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History. Romance. Adventure.AUTHORANNABELLE MCCORMACK

Planning the Journey: Novel Plotting for (Mom) Writers

Mamas, we’ve all been there: you make a plan, any plan, and then when you try to execute it–your kids have other ideas. Whether it’s a juice spill, or a potty stop, or lost shoes, or a school project you didn’t know was due, there seems to be an unlimited amount of interruptions to your plans when you have tiny little dictators living in your house. So what can you do about it? And how on Earth are you supposed to get any writing done as a busy mom?

Give Yourself Grace

Being a mom to young children is a season, not a permanent state. Like any season, you have to make adjustments. You wouldn’t prepare for winter snow by buying a bathing suit would you? And at the same time if you tried to go outdoors in that bathing suit you would be completely and totally frustrated by your ability to function normally.


My advice: stop approaching writing in motherhood the same way you would have before you had children. Adjustments have to be made, and that’s totally normal. Give yourself the grace to recognize that you’re not going to work in the same way you would have before you had kids. For me, before kids, I could spend hours sitting in front of a computer, slowly pantsing my way through a story. Now? Not quite so much.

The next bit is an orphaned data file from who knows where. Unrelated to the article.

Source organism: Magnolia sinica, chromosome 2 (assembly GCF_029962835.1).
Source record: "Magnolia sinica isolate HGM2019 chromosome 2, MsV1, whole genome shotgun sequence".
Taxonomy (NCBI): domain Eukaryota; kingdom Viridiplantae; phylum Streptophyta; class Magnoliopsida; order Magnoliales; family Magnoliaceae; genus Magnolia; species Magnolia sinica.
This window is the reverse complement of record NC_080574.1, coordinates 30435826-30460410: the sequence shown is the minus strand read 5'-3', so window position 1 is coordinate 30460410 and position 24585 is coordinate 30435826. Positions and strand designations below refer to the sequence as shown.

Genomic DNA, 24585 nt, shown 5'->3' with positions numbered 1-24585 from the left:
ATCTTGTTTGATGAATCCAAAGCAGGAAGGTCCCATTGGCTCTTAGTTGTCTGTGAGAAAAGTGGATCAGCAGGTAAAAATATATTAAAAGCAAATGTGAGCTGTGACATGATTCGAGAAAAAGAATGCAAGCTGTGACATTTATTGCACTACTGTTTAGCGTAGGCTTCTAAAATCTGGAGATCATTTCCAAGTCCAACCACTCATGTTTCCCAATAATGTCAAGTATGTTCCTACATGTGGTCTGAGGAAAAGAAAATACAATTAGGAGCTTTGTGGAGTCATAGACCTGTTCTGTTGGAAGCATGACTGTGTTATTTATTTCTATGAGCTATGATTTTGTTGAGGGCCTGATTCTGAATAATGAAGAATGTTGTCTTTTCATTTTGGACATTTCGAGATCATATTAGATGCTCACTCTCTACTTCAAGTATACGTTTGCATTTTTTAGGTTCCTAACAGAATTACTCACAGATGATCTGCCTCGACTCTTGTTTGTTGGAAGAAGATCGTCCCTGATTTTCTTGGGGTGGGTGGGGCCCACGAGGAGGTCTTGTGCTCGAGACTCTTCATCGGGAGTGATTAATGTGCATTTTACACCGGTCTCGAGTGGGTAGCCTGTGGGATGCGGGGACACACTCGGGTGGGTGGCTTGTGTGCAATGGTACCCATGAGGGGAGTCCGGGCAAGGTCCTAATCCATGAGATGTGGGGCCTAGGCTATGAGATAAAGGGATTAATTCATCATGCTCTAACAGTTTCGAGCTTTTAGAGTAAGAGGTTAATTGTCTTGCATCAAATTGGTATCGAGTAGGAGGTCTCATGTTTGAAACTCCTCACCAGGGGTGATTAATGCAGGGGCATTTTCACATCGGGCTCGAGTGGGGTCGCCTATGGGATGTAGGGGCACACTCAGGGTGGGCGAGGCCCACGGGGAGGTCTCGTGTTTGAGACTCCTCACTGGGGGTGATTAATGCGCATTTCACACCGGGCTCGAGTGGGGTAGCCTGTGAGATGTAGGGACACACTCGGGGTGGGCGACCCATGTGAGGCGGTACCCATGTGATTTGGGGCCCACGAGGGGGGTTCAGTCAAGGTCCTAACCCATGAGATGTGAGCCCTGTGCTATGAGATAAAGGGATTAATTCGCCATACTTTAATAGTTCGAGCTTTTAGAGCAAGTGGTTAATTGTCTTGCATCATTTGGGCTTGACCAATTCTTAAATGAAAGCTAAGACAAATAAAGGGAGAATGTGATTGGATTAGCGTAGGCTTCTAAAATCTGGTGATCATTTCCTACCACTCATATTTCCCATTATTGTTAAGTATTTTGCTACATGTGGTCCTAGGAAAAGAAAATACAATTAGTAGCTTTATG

Planning to Write

Because of children, I went completely from being a pantser (meaning, you write “by the seat of your pants”/without a plan) to being a plotter. When I plot, I still try to keep my outline as loose as possible so that there is room for inspiration to strike. But I strongly believe that plotting has been the key to my ability to finish manuscript drafts while being a mom. Last year I was able to finish several first drafts faster than I’ve ever written any first drafts (one of them was under a month!).

The only reason I was able to do it was because every single time I sat down to write, I knew exactly what I needed to accomplish in that writing session. I tend to write linearly anyway, but it was immensely helpful to know what each scene I was creating needed to accomplish. While I’ll talk about scene building another time, I find that when I have limited time, purpose can make a world of difference. In this case, having a purpose for each writing session and for each chapter, helped propel me forward until I had a completed first draft in record speed.

How to Create an Outline

If you’re naturally a pantser, take heart! Outlines don’t have to be intimidating. While my outlines have evolved with time, when I first write an outline the main thing I do is write down loose chapter numbers with what I need to have happen in that scene.


That’s it. Nothing too detailed or complex. Not every player or the weather. Just what has to happen–plot-wise–in that scene. Because plot is the most essential to me in the first draft, that’s where my focus is. But again, I can’t emphasize how much that helps.


This isn’t to say you can’t make a more detailed outline. In fact, I’ve got some great material I can share in the future about creating detailed outlines. I find these really useful when I’m going into later drafts and figuring out if the scenes I’ve written are pulling their weight.


If you write an outline, I’d love to hear about your process! And if you don’t, feel free to ask questions or comment! I’m more than happy to help support you in your journey.

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